EU ministers will not grant Albania the EU candidate status at next week's meeting, diplomatic sources told EURACTIV. However, they will likely give the green light to opening accession negotiations with Serbia, if a number of conditions are respected, such as improving relations with Kosovo.
At least one country, the Netherlands, has strongly objected against giving the candidate status to Albania, EURACTIV has learned as European Affairs ministers are expected to discuss enlargement-related issues at their meeting on Monday (10 December) in Brussels.
The Commission recommended in October that the European Council put Albania in the club of candidate countries that now consists of Turkey (1999), Macedonia (2005), Montenegro (2008) Iceland (2010) and Serbia (March 2012). Kosovo and Bosnia and Herzegovina have been promised EU accession perspective, but have not yet reached the stage of candidate country. Croatia is due to become a member next year.
Western diplomats told EURACTIV that they don’t anticipate a decision on Albania for the time being, adding that the country had to do 'more,' to qualify, especially on the 12 conditions outlined by the Commission in its October report.
The running of elections is a matter of concern, they added [more].
As the country is to hold elections in June, next year, the decision will unlikely be taken before EU countries are reassured that democratic election standards are applied and that voters are able to choose for a new Parliament and government, without the tensions of previous occasions.
Encouraging text for Serbia
EU ministers are expected to approve a text on Serbia that will be integrated in the 13-14 December summit conclusions, according to which the EU would “looks forward to open negotiations” with the country, on the basis of the conditions which according to diplomats “are not new” for Belgrade.
Serbia strives to open accession negotiations and could only be partially satisfied by such text, but diplomats insisted they wanted to convey the message that the momentum of relations is kept.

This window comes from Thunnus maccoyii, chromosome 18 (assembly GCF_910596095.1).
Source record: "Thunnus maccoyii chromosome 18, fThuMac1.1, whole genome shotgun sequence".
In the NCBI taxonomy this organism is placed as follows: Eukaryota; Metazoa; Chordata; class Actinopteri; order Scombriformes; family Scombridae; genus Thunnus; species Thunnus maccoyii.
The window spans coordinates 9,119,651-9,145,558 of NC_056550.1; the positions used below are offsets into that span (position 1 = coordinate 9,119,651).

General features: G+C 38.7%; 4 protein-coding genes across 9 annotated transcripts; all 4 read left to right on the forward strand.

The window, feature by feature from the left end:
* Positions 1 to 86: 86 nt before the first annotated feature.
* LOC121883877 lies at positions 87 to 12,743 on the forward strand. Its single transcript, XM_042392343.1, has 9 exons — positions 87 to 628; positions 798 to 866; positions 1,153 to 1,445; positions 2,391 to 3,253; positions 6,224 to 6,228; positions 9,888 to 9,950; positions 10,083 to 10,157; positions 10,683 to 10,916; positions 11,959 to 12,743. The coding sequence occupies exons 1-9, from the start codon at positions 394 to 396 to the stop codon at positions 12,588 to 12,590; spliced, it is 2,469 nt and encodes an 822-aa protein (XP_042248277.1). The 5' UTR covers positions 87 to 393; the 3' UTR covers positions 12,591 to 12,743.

The conditions, they said, were the usual and included the normalisation of relations between the Serb-populated Northern Kosovo and the rest of Kosovo, as well as the so-called “integrated management” of border crossings in Kosovo, to be managed jointly by Serbian and Kosovar border guards.
“We consider that the conditions have been set, now they need to be fulfilled. It is not about adding new conditions or removing any of them. We need to work on the basis of what has been agreed,” a high-ranking diplomat said.
He added that the implementation of the conditions would also allow the EU to advance on Kosovo’s EU integration process, as a positive bilateral relation would enable to launch an agreement of stabilisation and association, a stage already fulfilled by all other EU hopefuls.
After the "big bang" of 2004-2007, the EU enlargement is losing steam. The European Commission's voluminous yearly reports look at the state of play of the EU hopefuls' relations with Brussels.
Turkey, Macedonia, Montenegro, Iceland and Serbia are candidate countries, whereas Bosnia and Herzegovina, Albania and Kosovo are considered potential candidates. Croatia is due to joint the EU in 2013.
Macedonia was granted candidate status in December 2005. However, the former Yugoslav republic has been unable to start accession negotiations due to a dispute over the country's name, which is identical to a Greek province.
In the Commission documents, Macedonia and Kosovo do not even appear under those names: Macedonia is referred to as "the former Yugoslav Republic of Macedonia" and Kosovo called, under an asterisk, "Kosovo under the United Nations Security Council Resolution 1244/99" because the country's unilateral independence has not been recognised by all EU countries.